TSMC is rushing to produce 10's of millions of chips for the next iPhone, taking up nearly all their 2018 capacity at the new 7 nm node. Qualcomm and possibly Huawei have the chips at an advanced stage of design and should have sample chips in the next few months.
Rick Merritt at EE Times reports, "TSMC is in volume production of 7-nm chips today with more than 50 tapeouts expected this year. It’s making CPUs, GPUs, AI accelerators, cryptocurrency mining ASICs, networking, gaming, 5G, and automotive chips."
Rick adds, "The new normal for performance gains and power reductions generally fall in a 10% to 20% range, a reality that makes the new packaging and specialty processes increasingly important." In other words, Moore's Law ain't dead but it's slowing down. TSMC is already building the 5 nm plant and taking delivery of EUV lithography gear. Both TSMC and Samsung have committed to $20B 3 nm fabs early next decade.
The first millimeter wave chips are likely to be power-hungry and may run hot. Linley estimates it will require as much as 10X the processing power as early LTE chips. The radio frequency front end will need to work from 600 MHz to 30 GHz or more. Carriers will require many more bands, puching the state of the art. Thousands of engineers are required.
TSMC's next five years
In 2019, TSMC expects to produce 10's of millions of seven nanometer chips, maybe more. Some will be made with EUV lithography. Numerous inprovements will come. They say, "Compared to its 10nm FinFET process, TSMC's 7nm FinFET features 1.6X logic density, ~20% speed improvement, and ~40% power reduction. TSMC set another industry record by launching two separate 7nm FinFET tracks: one optimized for mobile applications, the other for high performance computing applications."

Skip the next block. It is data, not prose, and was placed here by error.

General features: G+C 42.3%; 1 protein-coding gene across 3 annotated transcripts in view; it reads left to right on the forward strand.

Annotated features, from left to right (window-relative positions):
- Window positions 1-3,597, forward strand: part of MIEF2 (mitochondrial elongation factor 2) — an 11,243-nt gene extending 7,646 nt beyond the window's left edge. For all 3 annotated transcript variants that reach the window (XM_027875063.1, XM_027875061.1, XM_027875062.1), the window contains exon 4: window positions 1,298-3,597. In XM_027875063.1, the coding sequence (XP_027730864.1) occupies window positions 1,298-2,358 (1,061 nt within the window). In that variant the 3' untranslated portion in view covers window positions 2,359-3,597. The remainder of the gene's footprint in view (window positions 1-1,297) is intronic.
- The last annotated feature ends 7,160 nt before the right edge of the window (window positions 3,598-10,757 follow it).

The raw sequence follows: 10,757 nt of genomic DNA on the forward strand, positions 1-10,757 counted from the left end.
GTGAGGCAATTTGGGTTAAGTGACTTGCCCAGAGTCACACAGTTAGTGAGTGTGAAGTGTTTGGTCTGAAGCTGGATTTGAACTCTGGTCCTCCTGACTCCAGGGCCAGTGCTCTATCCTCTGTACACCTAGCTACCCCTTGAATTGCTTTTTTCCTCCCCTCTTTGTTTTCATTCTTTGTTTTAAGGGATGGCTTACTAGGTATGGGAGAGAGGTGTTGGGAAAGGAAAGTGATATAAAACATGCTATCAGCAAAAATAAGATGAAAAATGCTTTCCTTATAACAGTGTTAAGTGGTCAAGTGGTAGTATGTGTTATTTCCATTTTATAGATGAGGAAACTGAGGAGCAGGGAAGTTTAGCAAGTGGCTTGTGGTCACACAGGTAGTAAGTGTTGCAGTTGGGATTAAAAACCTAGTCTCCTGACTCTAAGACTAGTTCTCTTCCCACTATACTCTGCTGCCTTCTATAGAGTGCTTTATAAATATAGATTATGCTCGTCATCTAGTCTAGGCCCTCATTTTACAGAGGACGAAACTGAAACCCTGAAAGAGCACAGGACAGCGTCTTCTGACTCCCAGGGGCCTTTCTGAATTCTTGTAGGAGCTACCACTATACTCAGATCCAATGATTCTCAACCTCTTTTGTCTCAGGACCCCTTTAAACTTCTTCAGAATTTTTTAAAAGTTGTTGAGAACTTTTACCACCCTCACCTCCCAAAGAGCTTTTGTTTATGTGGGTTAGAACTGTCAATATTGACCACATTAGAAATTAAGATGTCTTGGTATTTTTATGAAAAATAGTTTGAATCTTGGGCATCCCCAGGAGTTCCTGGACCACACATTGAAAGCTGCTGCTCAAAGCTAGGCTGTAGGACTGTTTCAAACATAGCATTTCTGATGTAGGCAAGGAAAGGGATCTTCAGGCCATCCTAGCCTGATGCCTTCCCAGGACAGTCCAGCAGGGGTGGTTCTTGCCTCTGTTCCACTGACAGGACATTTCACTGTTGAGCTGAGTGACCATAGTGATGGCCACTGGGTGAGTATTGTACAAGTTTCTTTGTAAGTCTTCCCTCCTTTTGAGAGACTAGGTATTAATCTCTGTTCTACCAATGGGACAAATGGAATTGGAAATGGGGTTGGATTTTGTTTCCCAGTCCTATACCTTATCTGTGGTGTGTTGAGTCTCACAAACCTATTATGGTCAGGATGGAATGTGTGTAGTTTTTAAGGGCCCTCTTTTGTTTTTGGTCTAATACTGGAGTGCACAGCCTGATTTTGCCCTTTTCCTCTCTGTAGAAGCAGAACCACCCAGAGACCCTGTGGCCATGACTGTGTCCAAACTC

5 nm "risk production" is expected late in 2019. "MC's 5nm Fin Field-Effect Transistor (FinFET) process technology is optimized for both mobile and high performance computing applications. It is scheduled to start risk production in the second quarter of 2019. Compared to its 7nm FinFET Plus process, TSMC's 5nm FinFET adopts EUV Lithography for more critical layers to reduce multi-pattern process complexity while achieving aggressive die area scaling." Merritt expects, "Compared to the initial 7 nm without EUV, the 5-nm node promises a 1.8x greater density than 7 nm. However, it is only expected to reduce power by up to 20% or raise speeds by about 15%, perhaps 25% using Extremely Low Threshold Voltage (ELTV),"